We've all been there: you spend an hour on a lesson and are so excited to finally get to share it with your students. You prepare all of the manipulatives and resources and jump right in with your students. Then the worst happens: the lesson completely flops.
There's nothing quite as unnerving as realizing the lesson you've worked so hard on isn't being received by your students in the way you had expected. It happens, and it stinks. It can be such a nasty blow to our confidence, and we begin to second guess everything.
Unfortunately, this is all just part of the gig. Lessons fail. Sometimes lessons fail for things that have nothing to do with you. In fact, I'd argue that most of the time the reason a lesson flops has nothing to do with you. So how do we learn from these lessons? How do we take it in stride and keep moving forward.
Step One: Pivot
I don't even want to think about the amount of times that I've been in the middle of a lesson and realized I needed to change gears completely. Sometimes our students aren't ready to move on to a new concept, and sometimes they need to move quicker than you had expected. But sometimes you just need to completely pivot.
It can be so intimidating to abandon a lesson that you've spent a good amount of time planning and going "off-script" in your classroom. But sometimes it needs to be done. Don't be afraid to abandon a plan if you're at the point where you don't see it end successfully.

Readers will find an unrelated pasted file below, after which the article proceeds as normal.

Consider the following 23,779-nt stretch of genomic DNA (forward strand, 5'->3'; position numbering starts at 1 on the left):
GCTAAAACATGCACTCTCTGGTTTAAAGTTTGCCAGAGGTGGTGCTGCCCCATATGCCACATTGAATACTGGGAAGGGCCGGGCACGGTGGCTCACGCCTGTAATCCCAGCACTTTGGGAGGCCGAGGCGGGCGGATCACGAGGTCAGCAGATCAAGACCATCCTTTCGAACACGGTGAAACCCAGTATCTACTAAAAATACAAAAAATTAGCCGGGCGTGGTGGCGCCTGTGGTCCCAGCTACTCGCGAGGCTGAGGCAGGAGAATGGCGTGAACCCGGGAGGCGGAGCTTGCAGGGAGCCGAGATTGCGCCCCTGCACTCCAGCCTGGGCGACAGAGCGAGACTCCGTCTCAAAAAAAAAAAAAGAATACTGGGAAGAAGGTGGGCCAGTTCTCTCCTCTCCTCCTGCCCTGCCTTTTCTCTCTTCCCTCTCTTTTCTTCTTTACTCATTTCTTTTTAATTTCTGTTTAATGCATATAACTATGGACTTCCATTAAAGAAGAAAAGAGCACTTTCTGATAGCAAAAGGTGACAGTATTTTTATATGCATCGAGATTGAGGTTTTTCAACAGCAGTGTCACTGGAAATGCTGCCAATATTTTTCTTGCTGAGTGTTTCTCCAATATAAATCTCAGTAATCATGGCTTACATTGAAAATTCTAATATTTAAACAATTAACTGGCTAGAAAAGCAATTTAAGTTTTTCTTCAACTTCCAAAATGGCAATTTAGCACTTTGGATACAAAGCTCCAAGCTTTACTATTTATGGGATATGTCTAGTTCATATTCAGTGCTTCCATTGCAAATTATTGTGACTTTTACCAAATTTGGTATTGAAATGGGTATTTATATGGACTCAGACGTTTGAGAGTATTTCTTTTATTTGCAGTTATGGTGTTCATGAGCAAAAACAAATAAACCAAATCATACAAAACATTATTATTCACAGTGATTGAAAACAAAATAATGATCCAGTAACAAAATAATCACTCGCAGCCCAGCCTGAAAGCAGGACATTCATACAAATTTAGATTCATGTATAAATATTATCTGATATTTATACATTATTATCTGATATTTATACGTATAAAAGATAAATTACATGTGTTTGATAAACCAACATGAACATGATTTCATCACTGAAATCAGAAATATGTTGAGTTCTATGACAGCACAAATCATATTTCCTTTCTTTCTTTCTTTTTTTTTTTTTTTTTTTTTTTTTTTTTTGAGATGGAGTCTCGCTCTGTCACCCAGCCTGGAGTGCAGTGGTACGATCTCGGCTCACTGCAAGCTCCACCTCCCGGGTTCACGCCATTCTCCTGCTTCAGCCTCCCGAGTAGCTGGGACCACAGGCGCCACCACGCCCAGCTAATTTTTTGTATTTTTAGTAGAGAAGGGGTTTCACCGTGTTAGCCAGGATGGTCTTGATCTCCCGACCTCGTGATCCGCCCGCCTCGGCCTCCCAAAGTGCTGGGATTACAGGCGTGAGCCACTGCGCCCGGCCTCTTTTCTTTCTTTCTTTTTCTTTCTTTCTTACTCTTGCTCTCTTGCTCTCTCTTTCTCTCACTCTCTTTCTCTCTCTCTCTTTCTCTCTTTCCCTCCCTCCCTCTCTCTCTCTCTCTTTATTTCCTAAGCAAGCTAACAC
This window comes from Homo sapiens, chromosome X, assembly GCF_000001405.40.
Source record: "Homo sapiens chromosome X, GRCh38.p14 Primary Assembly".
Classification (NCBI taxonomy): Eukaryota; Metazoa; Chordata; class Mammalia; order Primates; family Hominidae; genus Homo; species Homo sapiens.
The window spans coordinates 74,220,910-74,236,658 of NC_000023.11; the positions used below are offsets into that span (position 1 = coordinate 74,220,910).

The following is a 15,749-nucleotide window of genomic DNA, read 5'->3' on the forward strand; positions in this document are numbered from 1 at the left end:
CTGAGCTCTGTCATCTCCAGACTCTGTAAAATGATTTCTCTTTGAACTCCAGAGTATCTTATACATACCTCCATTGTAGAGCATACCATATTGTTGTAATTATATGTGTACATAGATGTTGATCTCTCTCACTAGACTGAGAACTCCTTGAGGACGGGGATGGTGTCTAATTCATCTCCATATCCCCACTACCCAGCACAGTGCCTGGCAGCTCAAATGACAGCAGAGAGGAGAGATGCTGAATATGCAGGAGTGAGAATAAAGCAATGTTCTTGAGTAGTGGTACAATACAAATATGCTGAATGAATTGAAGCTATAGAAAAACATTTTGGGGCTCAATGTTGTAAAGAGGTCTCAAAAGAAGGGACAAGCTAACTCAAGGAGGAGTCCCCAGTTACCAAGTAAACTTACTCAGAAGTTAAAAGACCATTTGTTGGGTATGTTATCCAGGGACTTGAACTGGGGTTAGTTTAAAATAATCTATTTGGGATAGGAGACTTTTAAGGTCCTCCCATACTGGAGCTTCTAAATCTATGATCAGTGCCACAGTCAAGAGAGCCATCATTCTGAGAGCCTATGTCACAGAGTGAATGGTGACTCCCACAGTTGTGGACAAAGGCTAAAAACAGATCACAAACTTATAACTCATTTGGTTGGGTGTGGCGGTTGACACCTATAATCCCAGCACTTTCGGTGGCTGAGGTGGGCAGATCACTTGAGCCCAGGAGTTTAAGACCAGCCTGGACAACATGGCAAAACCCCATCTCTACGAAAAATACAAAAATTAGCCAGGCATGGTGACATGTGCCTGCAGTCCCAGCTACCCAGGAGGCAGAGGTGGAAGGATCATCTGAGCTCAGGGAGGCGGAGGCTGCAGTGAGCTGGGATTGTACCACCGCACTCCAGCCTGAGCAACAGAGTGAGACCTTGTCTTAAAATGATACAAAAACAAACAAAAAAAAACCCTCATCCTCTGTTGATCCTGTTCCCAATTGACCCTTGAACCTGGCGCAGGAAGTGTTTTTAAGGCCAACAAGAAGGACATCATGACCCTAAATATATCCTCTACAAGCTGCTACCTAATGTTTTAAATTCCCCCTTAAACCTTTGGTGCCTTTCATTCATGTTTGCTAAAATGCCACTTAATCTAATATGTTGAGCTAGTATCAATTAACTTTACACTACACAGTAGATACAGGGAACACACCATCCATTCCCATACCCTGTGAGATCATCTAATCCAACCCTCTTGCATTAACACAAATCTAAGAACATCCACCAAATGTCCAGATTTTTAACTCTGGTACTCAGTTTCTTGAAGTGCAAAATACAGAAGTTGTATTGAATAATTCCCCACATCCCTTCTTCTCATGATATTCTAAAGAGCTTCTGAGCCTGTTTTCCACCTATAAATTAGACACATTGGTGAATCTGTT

Step Two: Reflect
After the students have left and the dust has settled, take some time to think about why the lesson flopped. Had the students been testing all day? Were they not in the right headspace for what you tried to do? Was it too simple or too difficult? Did you give your students the tools they needed to be successful?
Take some time to think about whether or not anything was wrong with the lesson itself, or maybe it was just a problem in timing. Look at the entire lesson and see what was successful and what could have gone better. Take a look at the sequencing and make sure that you've given your students the tools that they need in order to have been successful with the lesson.
Step Three: Try, Try Again
Don't let a lesson flopping get you down. Regroup and try again. Teaching is a marathon, not a sprint. Each lesson will bring you one step closer to having the perfect lesson. Nobody expects you to have everything perfect from day one. Make sure that you give yourself the grace to try new things and take steps to improve your lessons.
Even veteran teachers will have lessons that flop. Failure is part of the job. It's what we do when something doesn't go perfectly as planned where the art of teaching comes in. Teaching is a job where you have to learn every day. In my opinion, it's the flops that help us become better educators. Its the moments of vulnerability that help us grow.
Bryson Tarbet is the music educator and blogger behind That Music Teacher.